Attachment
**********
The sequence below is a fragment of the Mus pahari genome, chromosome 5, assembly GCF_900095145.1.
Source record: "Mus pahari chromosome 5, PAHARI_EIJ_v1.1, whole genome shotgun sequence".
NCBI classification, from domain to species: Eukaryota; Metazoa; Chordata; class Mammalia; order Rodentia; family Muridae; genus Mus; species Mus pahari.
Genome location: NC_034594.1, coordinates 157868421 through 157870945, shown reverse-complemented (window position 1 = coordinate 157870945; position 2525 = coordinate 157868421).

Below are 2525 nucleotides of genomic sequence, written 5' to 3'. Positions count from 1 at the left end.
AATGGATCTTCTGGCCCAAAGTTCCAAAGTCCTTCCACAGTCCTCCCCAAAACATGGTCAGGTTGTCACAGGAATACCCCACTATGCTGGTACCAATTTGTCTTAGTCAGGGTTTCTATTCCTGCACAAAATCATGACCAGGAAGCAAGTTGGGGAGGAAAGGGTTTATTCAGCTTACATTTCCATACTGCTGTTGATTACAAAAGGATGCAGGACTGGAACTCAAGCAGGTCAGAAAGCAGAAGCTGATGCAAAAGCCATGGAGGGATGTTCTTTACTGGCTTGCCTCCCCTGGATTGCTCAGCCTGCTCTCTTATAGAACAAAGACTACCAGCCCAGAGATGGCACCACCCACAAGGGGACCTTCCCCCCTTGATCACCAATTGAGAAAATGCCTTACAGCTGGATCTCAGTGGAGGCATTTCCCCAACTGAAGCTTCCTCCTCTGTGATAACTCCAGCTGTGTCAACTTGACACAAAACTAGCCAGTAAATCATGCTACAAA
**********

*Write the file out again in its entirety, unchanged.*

The sequence below is a fragment of the Mus pahari genome, chromosome 5, assembly GCF_900095145.1.
Source record: "Mus pahari chromosome 5, PAHARI_EIJ_v1.1, whole genome shotgun sequence".
NCBI classification, from domain to species: Eukaryota; Metazoa; Chordata; class Mammalia; order Rodentia; family Muridae; genus Mus; species Mus pahari.
Genome location: NC_034594.1, coordinates 157868421 through 157870945, shown reverse-complemented (window position 1 = coordinate 157870945; position 2525 = coordinate 157868421).

Below are 2525 nucleotides of genomic sequence, written 5' to 3'. Positions count from 1 at the left end.
AATGGATCTTCTGGCCCAAAGTTCCAAAGTCCTTCCACAGTCCTCCCCAAAACATGGTCAGGTTGTCACAGGAATACCCCACTATGCTGGTACCAATTTGTCTTAGTCAGGGTTTCTATTCCTGCACAAAATCATGACCAGGAAGCAAGTTGGGGAGGAAAGGGTTTATTCAGCTTACATTTCCATACTGCTGTTGATTACAAAAGGATGCAGGACTGGAACTCAAGCAGGTCAGAAAGCAGAAGCTGATGCAAAAGCCATGGAGGGATGTTCTTTACTGGCTTGCCTCCCCTGGATTGCTCAGCCTGCTCTCTTATAGAACAAAGACTACCAGCCCAGAGATGGCACCACCCACAAGGGGACCTTCCCCCCTTGATCACCAATTGAGAAAATGCCTTACAGCTGGATCTCAGTGGAGGCATTTCCCCAACTGAAGCTTCCTCCTCTGTGATAACTCCAGCTGTGTCAACTTGACACAAAACTAGCCAGTAAATCATGCTACAAA